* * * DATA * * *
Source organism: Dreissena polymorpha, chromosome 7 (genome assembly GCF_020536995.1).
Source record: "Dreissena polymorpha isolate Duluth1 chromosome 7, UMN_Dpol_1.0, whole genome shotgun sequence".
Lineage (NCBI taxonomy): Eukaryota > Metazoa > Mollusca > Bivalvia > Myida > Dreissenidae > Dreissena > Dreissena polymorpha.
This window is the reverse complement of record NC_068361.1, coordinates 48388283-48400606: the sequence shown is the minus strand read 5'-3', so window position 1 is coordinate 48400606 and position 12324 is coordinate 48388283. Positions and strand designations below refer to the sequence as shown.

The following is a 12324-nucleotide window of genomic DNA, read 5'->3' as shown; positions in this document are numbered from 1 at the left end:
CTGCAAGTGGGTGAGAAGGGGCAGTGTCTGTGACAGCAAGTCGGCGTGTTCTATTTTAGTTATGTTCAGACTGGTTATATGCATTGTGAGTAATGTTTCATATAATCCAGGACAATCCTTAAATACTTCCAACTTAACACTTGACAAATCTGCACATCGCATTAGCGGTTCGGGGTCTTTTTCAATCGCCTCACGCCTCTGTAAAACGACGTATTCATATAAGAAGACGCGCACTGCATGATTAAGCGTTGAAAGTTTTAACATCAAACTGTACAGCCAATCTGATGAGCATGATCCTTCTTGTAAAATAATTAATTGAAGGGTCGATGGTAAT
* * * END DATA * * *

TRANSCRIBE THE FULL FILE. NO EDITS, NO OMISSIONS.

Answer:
Source organism: Dreissena polymorpha, chromosome 7 (genome assembly GCF_020536995.1).
Source record: "Dreissena polymorpha isolate Duluth1 chromosome 7, UMN_Dpol_1.0, whole genome shotgun sequence".
Lineage (NCBI taxonomy): Eukaryota > Metazoa > Mollusca > Bivalvia > Myida > Dreissenidae > Dreissena > Dreissena polymorpha.
This window is the reverse complement of record NC_068361.1, coordinates 48388283-48400606: the sequence shown is the minus strand read 5'-3', so window position 1 is coordinate 48400606 and position 12324 is coordinate 48388283. Positions and strand designations below refer to the sequence as shown.

The following is a 12324-nucleotide window of genomic DNA, read 5'->3' as shown; positions in this document are numbered from 1 at the left end:
CTGCAAGTGGGTGAGAAGGGGCAGTGTCTGTGACAGCAAGTCGGCGTGTTCTATTTTAGTTATGTTCAGACTGGTTATATGCATTGTGAGTAATGTTTCATATAATCCAGGACAATCCTTAAATACTTCCAACTTAACACTTGACAAATCTGCACATCGCATTAGCGGTTCGGGGTCTTTTTCAATCGCCTCACGCCTCTGTAAAACGACGTATTCATATAAGAAGACGCGCACTGCATGATTAAGCGTTGAAAGTTTTAACATCAAACTGTACAGCCAATCTGATGAGCATGATCCTTCTTGTAAAATAATTAATTGAAGGGTCGATGGTAAT